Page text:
Considering that patients who are asymptomatic may still be COVID-19 infectious, it should be assumed that all patients can transmit disease. Use the highest level of PPE available when treating patients to reduce the risk of exposure. Dentists must exercise their independent professional judgment and carefully consider the availability of appropriate PPE to minimize risk of virus transmission.
CDC reminds dentists to,
“Ensure that you have the appropriate amount of personal protective equipment (PPE) and supplies to support your patient volume. If PPE and supplies are limited, prioritize dental care for the highest need, most vulnerable patients first.”
See TDA Perks Supplies for details on PPE supplies in stock and available for order including: level 2 masks, face shields, coverall safety suits, and infrared thermometers.
CDC: Factors to Consider When Planning to Purchase Respirators from Another Country
CDC: Strategies for Optimizing the Supply of N95 Respirators
CDC: NPPTL Respirator Assessments to Support the COVID-19 Response. May 22, 2020.
FDA: Emergency Use Authorizations
Associated PPE Costs
Given PPE changes resulting from the COVID-19 pandemic, ADA and TDA recognize that the cost for treating patients will increase. TDA is currently discussing with state-regulated insurance companies the need for them to reimburse dentists for these increased associated costs.
According to the ADA, “Prior to such adjustments taking effect, dental offices may wish to use CDT code ‘D1999 - unspecified preventive procedure, by report’ to document and report the use and cost of additional PPE. Dentists can use this code once per patient visit/claim to attempt to cover the cost of PPE. Because D1999 is a ‘by report’ code, Box 35 of the ADA Claim Form must include the explanation for charges reported against this code. When additional charges for PPE are being billed, an entry of ‘PPE’ may suffice for Box 35.”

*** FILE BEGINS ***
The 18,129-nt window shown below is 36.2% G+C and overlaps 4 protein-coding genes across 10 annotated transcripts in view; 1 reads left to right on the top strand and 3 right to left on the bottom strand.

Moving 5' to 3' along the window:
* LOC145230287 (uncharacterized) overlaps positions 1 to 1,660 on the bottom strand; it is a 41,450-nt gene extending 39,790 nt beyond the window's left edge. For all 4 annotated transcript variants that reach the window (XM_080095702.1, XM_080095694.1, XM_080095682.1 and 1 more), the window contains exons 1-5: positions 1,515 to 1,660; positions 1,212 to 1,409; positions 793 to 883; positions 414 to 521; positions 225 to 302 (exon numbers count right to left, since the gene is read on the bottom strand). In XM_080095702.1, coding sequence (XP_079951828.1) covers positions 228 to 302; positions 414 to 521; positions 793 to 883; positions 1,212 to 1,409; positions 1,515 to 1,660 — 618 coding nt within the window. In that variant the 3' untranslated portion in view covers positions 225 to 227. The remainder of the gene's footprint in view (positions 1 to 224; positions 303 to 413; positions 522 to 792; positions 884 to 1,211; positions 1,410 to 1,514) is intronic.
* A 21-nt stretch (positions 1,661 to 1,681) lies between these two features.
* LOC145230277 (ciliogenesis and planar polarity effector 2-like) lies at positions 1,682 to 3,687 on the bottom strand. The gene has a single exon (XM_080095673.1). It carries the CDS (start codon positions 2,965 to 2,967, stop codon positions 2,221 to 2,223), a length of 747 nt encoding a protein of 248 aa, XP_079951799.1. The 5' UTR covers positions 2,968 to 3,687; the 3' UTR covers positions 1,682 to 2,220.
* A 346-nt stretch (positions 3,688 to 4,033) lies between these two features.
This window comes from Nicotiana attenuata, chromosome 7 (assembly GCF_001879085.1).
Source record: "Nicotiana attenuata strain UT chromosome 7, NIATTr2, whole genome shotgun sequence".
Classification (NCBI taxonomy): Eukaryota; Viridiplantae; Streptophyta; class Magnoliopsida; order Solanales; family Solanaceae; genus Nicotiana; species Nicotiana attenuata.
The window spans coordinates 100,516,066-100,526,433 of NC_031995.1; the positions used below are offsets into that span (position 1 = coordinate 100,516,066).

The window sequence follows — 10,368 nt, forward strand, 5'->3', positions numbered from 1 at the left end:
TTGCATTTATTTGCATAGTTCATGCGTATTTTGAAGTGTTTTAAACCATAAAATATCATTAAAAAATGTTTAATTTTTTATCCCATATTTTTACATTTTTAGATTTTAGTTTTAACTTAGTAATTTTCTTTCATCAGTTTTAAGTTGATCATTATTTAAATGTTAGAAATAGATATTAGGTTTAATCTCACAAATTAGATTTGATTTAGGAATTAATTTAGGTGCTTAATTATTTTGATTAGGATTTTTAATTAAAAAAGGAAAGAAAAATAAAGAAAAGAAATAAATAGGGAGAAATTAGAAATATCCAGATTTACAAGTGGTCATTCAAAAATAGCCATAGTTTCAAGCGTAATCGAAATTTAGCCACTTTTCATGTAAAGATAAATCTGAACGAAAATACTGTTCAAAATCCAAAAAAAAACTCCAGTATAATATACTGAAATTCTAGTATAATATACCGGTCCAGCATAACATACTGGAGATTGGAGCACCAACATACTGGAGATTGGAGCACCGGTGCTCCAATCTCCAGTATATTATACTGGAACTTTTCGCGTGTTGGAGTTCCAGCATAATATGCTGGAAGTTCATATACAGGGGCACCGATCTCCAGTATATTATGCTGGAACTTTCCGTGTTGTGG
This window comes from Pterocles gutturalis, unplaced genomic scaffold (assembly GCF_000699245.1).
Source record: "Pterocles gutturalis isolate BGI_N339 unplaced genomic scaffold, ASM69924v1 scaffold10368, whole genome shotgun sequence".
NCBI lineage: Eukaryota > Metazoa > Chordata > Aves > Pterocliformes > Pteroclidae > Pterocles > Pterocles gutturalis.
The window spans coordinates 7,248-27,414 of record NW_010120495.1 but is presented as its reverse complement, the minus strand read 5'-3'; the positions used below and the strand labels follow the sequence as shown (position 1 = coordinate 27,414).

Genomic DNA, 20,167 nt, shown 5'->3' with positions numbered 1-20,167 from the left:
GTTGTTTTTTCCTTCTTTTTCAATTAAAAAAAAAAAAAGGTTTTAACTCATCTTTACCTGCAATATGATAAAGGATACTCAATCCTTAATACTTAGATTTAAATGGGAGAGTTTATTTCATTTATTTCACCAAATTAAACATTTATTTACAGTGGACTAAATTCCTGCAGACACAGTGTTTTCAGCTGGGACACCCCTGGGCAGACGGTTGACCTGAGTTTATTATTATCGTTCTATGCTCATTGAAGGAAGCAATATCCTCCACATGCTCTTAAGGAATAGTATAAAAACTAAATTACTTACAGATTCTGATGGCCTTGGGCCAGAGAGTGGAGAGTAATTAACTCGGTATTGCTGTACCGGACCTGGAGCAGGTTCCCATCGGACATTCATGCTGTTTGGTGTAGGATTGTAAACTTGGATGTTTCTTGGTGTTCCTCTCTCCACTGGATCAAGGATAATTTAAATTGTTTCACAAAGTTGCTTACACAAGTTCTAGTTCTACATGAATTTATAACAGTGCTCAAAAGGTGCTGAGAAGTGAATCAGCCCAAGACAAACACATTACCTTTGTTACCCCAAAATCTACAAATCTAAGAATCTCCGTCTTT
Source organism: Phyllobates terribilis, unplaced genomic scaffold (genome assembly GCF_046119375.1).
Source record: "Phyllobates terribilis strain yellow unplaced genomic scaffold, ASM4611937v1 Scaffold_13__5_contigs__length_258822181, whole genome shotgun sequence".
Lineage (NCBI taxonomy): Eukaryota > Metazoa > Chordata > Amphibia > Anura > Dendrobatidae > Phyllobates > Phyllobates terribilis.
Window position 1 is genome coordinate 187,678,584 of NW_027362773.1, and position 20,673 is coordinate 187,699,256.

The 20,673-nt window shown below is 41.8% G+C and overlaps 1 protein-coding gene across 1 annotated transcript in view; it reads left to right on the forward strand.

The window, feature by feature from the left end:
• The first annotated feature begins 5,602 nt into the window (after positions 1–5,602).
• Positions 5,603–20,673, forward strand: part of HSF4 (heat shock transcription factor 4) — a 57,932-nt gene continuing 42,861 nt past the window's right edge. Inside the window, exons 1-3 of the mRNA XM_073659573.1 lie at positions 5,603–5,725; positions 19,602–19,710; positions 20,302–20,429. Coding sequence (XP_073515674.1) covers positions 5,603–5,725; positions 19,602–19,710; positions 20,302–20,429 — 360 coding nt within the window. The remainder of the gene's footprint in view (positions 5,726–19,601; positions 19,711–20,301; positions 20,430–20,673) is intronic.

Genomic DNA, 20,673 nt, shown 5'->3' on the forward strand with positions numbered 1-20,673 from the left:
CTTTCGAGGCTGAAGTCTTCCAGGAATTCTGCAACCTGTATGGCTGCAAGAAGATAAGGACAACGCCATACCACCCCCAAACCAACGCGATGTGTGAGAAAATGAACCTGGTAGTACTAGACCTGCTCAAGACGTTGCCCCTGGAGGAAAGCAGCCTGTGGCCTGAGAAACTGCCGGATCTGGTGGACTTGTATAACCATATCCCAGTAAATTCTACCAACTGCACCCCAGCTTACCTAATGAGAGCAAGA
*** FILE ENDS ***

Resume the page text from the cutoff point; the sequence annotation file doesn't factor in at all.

Remember that if the dentist is not participating in the patient’s insurance network, they are able to balance bill the patient a PPE fee. However, if the dentist is a contracted provider with the patient’s insurance plan, they may not be able to bill the patient a PPE fee. Dentists in signed participating agreements with insurance companies need to check their agreements to determine whether they can bill the patient a PPE fee.
Check the ADA’s
COVID-19 Coding and Billing Interim Guidance PPE
to see if any insurance companies you contract with are offering programs to provide financial support for reopening or recovery of dental offices and/or to support the cost of PPE.
If you charge a patient directly, be sure to provide them with a “plain language” written explanation for the charge prior to their appointment. This notice is consistent with dental board regulations governing fair dealing and fees.
ADA: Statement on Third Party Payer Reimbursement for Costs Associated with Increased Standards for Personal Protective Equipment
Fit Testing Respirators
Dentists are required to comply with OSHA’s respiratory protection standard
. Dentist employers have always been required to comply with this standard.
Dentist employers must conduct hazard assessments identifying the hazards Dental Health Care Personnel (DHCP) may face, evaluate that risk, and select, implement and ensure DHCP use the controls you put in place to minimize risk. Refer to the
OSHA Guidance for Dentistry Workers and Employers
for guidance in performing a hazard assessment.
March 14, 2020: Temporary Enforcement Guidance for Enforcing the Respiratory Protection Standard
April 8, 2020: Expanded Temporary Enforcement Guidance on Respiratory Protection Fit-Testing for N95 Filtering Facepieces in All Industries During the Coronavirus Disease 2019 (COVID-19) Pandemic
Seven Steps to Correctly Wear a Respirator at Work
Key Factors of Respiratory Protection
Property Fit and Wear A Disposable Respirator
Three Key Factors for an N95 Respirator to be Effective
Conducting Respirator Fit Tests and Seal Checks
OSHA Guidance for Dentistry for Workers and Employers